The "Goldmar"

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Stena Bulk, as disponent owner of the M/T "Goldmar", Claimant v. Citgo Asphalt Refining Co., as Charterer, Respondent
United States of America: Society of Maritime Arbitrators of New York, Inc.: David W. Martowski, Chairman, Manfred W. Arnold and Jack Berg, arbitrators: Award Number
3902: November 22, 2005
John D. Kimball, of Healy & Baillie, for Stena
Derek A. Walker, of Chaffe McCall, for Citgo
A majority of the arbitration panel in this case a) allowed a company, not itself a signatory to the charterparty containing the arbitration clause, to bring a claim in the arbitration, on the grounds that its claim arose from a breach of charter, was "intertwined" with other claims under the charter arising from the same incident and it was itself in close corporate relationship with the signatory party, and b) refused to compel another non-signatory, namely the vessel owners, to participate in the proceedings, on the ground that parties to contracts with separate arbitration agreements could not be compelled to consolidate those proceedings.

DMC Category Rating: Developed

This case note has been contributed by Patrick V. Martin, a retired New York attorney and active arbitrator, who specializes in charterparty and commodity disputes.

On 23 September 2003, the M/T "Goldmar" was chartered on an ASBATANKVOY form by her disponent owners, Stena Bulk, to the charterers Citgo. Under this charter, the vessel proceeded to Venezuela for loading. On October 7, the vessel aborted her berthing operation because a breasting fender at the berth collapsed. Charterers contended that the stern of the vessel struck the fender, while Stena argued that the fender collapsed because of its inherently defective condition. The vessel returned to the anchorage awaiting repair of the fender. Stena billed Citgo for the resulting demurrage. Citgo denied the claim and counterclaimed for damage to the fender (owned by its parent PDVSA) and indemnity for demurrage on other vessels held out while the fender was being repaired.

The arbitration proceedings were at a preliminary stage and the factual allegations were sketchy. The vessel was owned by Stelmar – a party unrelated to Stena - who chartered it to Stena, the claimant. Stena chartered the vessel to Citgo, the respondent. The berth owner was PDVSA. Citgo requested that the Panel issue an order that all these parties be joined in a consolidated arbitration.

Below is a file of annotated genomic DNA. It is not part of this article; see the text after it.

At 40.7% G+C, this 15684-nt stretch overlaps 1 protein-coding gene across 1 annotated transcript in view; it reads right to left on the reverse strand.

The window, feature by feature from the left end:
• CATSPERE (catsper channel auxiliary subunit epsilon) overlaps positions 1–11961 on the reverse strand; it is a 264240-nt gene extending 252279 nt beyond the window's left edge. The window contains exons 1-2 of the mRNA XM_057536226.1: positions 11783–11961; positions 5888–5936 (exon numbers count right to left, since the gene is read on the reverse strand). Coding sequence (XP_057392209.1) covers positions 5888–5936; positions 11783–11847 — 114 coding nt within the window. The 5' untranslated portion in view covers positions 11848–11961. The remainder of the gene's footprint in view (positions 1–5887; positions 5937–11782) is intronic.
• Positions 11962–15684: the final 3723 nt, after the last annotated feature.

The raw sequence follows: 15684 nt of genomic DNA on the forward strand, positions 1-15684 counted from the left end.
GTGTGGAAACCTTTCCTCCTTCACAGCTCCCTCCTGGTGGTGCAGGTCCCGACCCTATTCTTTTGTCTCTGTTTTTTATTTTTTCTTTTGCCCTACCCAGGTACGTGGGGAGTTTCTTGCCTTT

There were two issues before the panel. The first was whether they had the authority to grant Respondent’s request and second, if so, whether they should exercise their discretionary powers.

The Award
In the award, which was issued as a Partial Final Award), the first issue was easily resolved against Citgo. The panel determined that it was bound by the Court of Appeals for the Second Circuit’s decision in The Government of the United Kingdom of Great Britain v. The Boeing Company, 998 F.2d 68 (2d Cir. 1993). In that case the court held that parties to contracts with separate arbitration agreements could not be compelled to consolidate those proceedings. In doing so, the court declared prior decisions to the contrary to be bad law. Thus the Panel denied Citgo’s request to add Stena as a party to the pending arbitration.

The second issue was governed by a different case, Astra Oil Company, Inc. v. Rover Navigation, 344 F. 3d 276 (2d Cir. 2003). Astra was the affiliate of the charterer AOT. Astra was not a signatory to the charter party, which contained a New York arbitration clause. The performing vessel was delayed in transit allegedly due to its unseaworthiness. Astra claimed damages, based on loss of market. Astra demanded that the Owner (Rover) arbitrate this claim. The Owner refused and the District Court [the court of first instance] denied Astra’s motion to compel arbitration. The Second Circuit Court of Appeals reversed the District Court’s decision. It held that, since the Owner was a signatory to the charter party, it could be compelled to arbitrate claims brought by a non-signatory where the claim arose out of the alleged breach of charter, where the non-signatory’s claim was closely intertwined with the charterparty and there was a close corporate and operational relationship between the signatory and the non-signatory claimant – in this case, Astra and AOT, the Court finding that the Owner had treated Astra as the de facto charterer.

The panel majority, applying these principles to the dispute at hand, found that Citgo and PDVSA were closely related companies and further that PDVSA’s claim for dock damage was closely intertwined with Stena’s claim for demurrage and Citgo’s counterclaim, all of them arising out of a single incident, namely, the aborted berthing operation of the "Goldmar". Thus, the panel allowed PDVSA to intervene in the pending arbitration.

There was a vigorous dissent by the Chairman, Mr. Martowski. He asserted that PDVSA’s claim for dock damage was in tort, not in contract, and should be properly asserted against the vessel owner, Stelmar, who was not a signatory to the charter between Stena and Citgo..

The dispute was subsequently settled and no final award was issued.

The significance of this partial final award is that the panel decided that it had the power to determine who would be required or allowed to participate in the arbitration and made two rulings in this regard:

1. a non-signatory (Stelmar) could not be compelled to arbitrate;
2. a non-signatory (PDVSA) would be allowed to intervene in the arbitration over the objections of a signatory (Stena)

Since there was no final award, the extent of the arbitrators’ powers on these issues was not tested in legal proceedings.

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